b. Early warning and cost savings to client:
While insurance companies, investors/insurers or services can pay out claims for property
damage, they can also issue chargebacks. A chargeback can be due to nonperformance or negligence, not completing the work, and not completing it within specified time, and discovering that the property owner did not take necessary preventative measures.

In the case of government-backed mortgages, nes for noncompliance of regulations or non-performance for missing a conveyance window can be $50-100 per day. These nes often wind up clouding the title of the property, which adds additional costs to then clear the title.

c. Potential for reduced insurance premiums:
We have members who o er insurance services to other members and services on how to reduce insurance premiums. I am not aware of real-time weather monitoring as a condition for reduced premiums, but I could see it as a win-win for both insurers and policyholders. V-Alert could be a new way of looking at insurance and risk management.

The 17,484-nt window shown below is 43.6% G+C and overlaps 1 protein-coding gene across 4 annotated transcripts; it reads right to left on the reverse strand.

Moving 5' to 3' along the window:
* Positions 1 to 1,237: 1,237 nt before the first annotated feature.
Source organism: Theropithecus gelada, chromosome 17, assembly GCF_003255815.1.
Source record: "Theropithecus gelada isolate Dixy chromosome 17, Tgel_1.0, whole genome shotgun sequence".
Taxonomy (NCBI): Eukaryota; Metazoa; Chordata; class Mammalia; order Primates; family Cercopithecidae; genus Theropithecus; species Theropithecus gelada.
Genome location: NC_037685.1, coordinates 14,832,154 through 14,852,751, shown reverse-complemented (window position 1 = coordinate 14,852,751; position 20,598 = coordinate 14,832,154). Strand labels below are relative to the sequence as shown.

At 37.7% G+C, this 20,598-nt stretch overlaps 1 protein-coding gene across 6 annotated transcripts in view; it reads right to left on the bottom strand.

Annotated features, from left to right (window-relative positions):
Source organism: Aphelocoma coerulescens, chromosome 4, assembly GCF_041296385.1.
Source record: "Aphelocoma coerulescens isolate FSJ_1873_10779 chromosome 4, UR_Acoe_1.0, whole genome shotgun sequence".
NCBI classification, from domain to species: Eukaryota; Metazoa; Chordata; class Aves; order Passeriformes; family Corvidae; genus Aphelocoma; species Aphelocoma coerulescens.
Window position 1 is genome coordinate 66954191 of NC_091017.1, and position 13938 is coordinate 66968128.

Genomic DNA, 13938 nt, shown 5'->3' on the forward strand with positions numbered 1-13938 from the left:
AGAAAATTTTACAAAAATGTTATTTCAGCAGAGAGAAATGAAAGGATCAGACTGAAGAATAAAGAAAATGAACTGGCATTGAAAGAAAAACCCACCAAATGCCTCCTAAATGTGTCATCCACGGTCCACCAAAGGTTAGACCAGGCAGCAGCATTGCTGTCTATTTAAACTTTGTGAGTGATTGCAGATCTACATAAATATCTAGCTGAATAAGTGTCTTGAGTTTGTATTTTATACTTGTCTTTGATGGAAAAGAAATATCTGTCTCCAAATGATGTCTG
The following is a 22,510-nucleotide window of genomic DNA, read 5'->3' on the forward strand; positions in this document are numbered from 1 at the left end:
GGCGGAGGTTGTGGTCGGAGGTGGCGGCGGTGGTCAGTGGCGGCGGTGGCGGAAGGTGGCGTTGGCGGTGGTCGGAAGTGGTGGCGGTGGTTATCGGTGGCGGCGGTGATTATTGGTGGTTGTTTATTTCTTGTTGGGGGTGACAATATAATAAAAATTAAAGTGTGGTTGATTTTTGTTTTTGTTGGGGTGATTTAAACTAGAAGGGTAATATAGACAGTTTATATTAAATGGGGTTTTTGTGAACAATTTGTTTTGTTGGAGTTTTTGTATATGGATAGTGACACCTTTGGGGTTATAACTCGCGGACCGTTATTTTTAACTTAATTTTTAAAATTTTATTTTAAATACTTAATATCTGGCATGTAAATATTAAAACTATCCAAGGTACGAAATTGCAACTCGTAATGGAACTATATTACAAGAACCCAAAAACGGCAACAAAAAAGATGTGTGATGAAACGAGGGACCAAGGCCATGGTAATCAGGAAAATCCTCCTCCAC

d. Top-line Revenue Growth
One must weigh the cost of monitoring a property against the potential revenue or cost that could be incurred while providing services. The revenue is work that came as a direct result of the monitoring. The costs are issues needing to be resolved based on an event that was not reported.

LBX How do you think location-based solutions will inspire a new generation of property preservation professionals?

MILLER They can provide confidence or validation of a service, which will allow our industry to be viewed as professionals, much like appraisers and realtors. These solutions can also allow us to be in many places at once, cover a wider footprint, protect more properties, and feel better about an otherwise challenging business.



Eric began his tenure as the Executive Director of NAMFS in February 2011. He is focused on bridging the gap between suppliers and servicers as it relates to field service issues. Eric is also committed to growing NAMFS into an Industry Resource for all entities in the Mortgage Field Services Industry.